The full opinion from the Fifth Circuit in Mandel is available here.


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Monday, November 24, 2014

Remedies Available to Minority Shareholders in Derivative Lawsuits Filed After Ritchie v. Rupe

Minority shareholders in private Texas companies often find themselves in a precarious position if they failed to obtain a contractual right to exit the business -- a "corporate pre-nup" -- at the time of their investment.  When minority owners do not secure a buy-sell term or some other type of redemption provision on the way in, they are likely to be locked into their investment with few options to market their stock.  The recent Texas Supreme Court decision in Ritchie v. Rupe—recently described as “astonishing,” “bad law” and “bad policy” by the Yale Law Journal—only made things worse for minority investors because the decision permits majority owners to refuse to meet with potential buyers of the minority owner’s stock.  See James Dawson, Ritchie v. Rupe and the Future of Shareholder Oppression, 124 Yale L. J. 89 (2014).  Our previous Blog posts here and here analyze the Ritchie case in more detail.


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Friday, July 25, 2014

The Legal Landscape after the Texas Supreme Court’s Rupe (Majority) Decision: “It Was Only a Flesh Wound:” Minority Shareholders Disabled But Not Disarmed

The New Battleground for Private Company Minority Investors - Post-Rupe Claims

The Texas Supreme Court’s recent opinion in Ritchie v. Rupe was a clear setback for the rights of minority shareholders in close corporations in Texas.  But unlike the Black Knight, who refused to acknowledge that he had legitimately been vanquished, minority shareholders after Rupe continue to have viable claims to assert against majority owners when they overstep their bounds in exploiting their control of the company.    


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Tuesday, July 8, 2014

The Texas Supreme Court Speaks (Finally) on the Rights of Minority Shareholders in Private Companies: Let the Investor Beware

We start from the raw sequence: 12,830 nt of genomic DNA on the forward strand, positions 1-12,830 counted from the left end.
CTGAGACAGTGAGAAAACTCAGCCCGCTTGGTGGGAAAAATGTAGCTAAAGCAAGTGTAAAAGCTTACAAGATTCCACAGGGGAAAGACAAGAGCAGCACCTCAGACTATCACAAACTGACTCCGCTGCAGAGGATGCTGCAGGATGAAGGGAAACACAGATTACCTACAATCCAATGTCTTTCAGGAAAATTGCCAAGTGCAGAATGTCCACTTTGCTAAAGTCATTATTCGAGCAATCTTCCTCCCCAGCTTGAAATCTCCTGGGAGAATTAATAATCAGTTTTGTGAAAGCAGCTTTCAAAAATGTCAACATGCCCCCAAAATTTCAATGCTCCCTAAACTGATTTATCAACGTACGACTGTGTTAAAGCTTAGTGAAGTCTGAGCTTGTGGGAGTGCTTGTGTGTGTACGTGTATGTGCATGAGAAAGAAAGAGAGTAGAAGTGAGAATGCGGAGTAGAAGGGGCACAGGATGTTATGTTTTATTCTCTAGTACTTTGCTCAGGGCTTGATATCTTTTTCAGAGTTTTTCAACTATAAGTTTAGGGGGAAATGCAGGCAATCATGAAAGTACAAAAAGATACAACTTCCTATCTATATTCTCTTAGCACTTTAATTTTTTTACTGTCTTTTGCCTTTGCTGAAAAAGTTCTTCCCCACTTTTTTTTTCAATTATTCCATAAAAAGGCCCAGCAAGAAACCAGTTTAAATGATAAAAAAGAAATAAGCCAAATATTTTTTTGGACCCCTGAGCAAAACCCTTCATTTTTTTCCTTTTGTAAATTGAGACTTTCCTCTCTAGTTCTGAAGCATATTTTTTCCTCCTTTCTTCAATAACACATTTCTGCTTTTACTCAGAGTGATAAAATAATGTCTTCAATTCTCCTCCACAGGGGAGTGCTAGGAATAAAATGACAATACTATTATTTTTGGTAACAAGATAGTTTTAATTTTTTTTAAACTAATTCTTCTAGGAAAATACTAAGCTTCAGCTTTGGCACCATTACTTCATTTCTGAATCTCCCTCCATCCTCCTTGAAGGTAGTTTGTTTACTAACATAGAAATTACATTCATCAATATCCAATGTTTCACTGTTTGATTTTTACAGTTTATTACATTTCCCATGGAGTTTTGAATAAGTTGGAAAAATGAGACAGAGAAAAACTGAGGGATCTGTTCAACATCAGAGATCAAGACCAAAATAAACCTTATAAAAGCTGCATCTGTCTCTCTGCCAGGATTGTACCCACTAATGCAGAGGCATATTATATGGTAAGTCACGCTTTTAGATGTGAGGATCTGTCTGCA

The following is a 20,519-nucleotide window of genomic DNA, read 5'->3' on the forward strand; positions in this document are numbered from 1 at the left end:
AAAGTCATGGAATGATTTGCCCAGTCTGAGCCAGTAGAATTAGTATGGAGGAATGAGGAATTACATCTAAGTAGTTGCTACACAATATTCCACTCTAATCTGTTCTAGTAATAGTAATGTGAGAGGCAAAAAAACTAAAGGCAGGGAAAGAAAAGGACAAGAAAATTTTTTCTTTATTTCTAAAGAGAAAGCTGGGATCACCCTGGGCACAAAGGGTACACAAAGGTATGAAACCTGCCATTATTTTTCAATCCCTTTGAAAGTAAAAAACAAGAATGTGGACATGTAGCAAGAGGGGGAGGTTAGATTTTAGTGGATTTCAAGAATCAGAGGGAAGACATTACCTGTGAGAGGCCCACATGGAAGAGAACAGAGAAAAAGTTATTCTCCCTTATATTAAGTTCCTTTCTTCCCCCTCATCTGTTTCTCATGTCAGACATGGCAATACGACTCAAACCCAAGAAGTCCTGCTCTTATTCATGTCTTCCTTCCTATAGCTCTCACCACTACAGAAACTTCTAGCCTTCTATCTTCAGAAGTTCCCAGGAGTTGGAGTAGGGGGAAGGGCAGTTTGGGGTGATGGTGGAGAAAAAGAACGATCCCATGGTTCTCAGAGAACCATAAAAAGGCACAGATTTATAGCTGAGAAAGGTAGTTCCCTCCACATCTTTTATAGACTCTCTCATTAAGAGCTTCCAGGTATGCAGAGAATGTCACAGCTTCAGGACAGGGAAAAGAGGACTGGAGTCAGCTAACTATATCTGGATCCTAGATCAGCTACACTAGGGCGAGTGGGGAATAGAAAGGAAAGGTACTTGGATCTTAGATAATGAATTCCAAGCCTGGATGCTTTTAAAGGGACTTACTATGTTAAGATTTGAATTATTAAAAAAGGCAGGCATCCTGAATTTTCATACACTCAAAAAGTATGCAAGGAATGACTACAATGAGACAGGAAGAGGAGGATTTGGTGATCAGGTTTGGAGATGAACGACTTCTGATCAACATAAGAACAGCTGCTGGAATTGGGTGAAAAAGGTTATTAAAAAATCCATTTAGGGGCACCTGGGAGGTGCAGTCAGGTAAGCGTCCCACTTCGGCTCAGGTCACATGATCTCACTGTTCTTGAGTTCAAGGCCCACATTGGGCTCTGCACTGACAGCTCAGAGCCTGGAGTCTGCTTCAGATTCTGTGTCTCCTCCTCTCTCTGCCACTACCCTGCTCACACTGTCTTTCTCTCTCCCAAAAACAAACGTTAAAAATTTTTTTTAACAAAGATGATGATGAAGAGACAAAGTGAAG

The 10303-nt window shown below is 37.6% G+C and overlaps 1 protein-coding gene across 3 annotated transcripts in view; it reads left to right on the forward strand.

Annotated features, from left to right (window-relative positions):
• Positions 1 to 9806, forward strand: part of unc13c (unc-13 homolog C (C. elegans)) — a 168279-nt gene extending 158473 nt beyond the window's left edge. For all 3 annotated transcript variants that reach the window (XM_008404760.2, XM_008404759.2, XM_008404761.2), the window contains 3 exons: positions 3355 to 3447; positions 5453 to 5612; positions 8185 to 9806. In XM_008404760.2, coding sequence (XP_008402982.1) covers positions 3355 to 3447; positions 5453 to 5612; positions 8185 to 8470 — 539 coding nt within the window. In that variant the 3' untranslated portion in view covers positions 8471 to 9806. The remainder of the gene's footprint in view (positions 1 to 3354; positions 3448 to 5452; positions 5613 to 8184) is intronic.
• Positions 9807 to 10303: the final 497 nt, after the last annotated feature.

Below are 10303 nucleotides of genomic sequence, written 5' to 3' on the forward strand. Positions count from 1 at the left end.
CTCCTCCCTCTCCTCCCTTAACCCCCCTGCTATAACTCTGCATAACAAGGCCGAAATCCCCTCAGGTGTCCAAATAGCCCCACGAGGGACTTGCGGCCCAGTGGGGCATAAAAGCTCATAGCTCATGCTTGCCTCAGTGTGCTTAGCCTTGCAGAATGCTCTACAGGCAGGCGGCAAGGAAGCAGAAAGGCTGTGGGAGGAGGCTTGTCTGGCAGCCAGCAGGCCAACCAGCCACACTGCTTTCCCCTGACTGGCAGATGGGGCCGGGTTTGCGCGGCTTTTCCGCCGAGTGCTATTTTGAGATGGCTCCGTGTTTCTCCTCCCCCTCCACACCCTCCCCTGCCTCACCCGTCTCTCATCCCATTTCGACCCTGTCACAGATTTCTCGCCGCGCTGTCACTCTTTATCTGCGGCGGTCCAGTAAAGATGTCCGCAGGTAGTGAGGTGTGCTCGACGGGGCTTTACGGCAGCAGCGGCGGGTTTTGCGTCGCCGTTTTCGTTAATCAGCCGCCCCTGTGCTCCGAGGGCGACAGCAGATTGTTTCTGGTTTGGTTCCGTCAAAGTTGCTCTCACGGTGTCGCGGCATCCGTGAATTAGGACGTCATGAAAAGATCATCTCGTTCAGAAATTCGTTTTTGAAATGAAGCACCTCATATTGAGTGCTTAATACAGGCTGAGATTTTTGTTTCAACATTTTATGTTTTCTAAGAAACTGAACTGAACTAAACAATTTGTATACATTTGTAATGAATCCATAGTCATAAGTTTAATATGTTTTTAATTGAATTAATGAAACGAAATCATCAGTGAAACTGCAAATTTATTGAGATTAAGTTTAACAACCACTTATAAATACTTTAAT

The times are changing for minority shareholders of private companies in Texas, but not necessarily for the better. The Texas Supreme Court recently issued three long-awaited rulings in cases presenting claims by minority shareholders in private businesses, and these decisions were not favorable to minority owners. Our next two Blog Posts therefore assess the significant impact of the Court’s recent decisions on the legal rights of owners and investors in Texas private companies. In this first post, we focus on how the Court’s rulings have altered the existing legal landscape. In our second post, we forecast where we expect the battle lines to be drawn in future conflicts between majority and minority owners, and review the legal avenues that are still available to minority investors who contend they are being harmed by the improper actions of majority owners or those in control of the company.


Read more . . .


Tuesday, May 20, 2014

Majority Rules - But Not Always With Total Impunity

Private companies are governed as mini-democracies - the majority rules.  In Texas, however, majority owners in private businesses do not have total discretion to act as they wish.  In fact, when majority owners engage in conduct that unduly benefits themselves, they are likely to find themselves subject to claims in litigation where their conduct may not survive judicial scrutiny.  When they overreach, majority owners remain subject to claims for breach of fiduciary duties and to claims for minority shareholder oppression.  There are three key danger areas that often trip up majority owners.  One of these may not be sufficient to create liability, but majority owners who engage in more than one of these are likely to find themselves in legal hot water.


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Friday, April 11, 2014

The “Double Derivative” Conundrum: Who Has the Right to Bring a Derivative Claim Against the Officers of a Privately Held Texas Company

Sometimes what we take for granted is not so clear.  It had been axiomatic for years that only shareholders have the right to bring a derivative lawsuit in the name of the company.  Yet, the Houston Court of Appeals recently permitted a shareholder (of a parent company) to bring a derivative lawsuit on behalf of the parent’s wholly-owned subsidiary.  See Webre v. Sneed, 358 S.W.3d 322 (Tex. App.—Houston [1st Dist.] 2011, pet. granted) (No. 12-0045).  The appellate court’s decision approved what is known as a “double derivative” lawsuit in which a stockholder of a parent corporation seeks to recover for a claim that belongs to a subsidiary corporation. The Texas Supreme Court has recently granted review of this decision, which is of considerable interest because of the “double derivative” situation in which the shareholder in the parent company did not own any shares in the subsidiary.


Read more . . .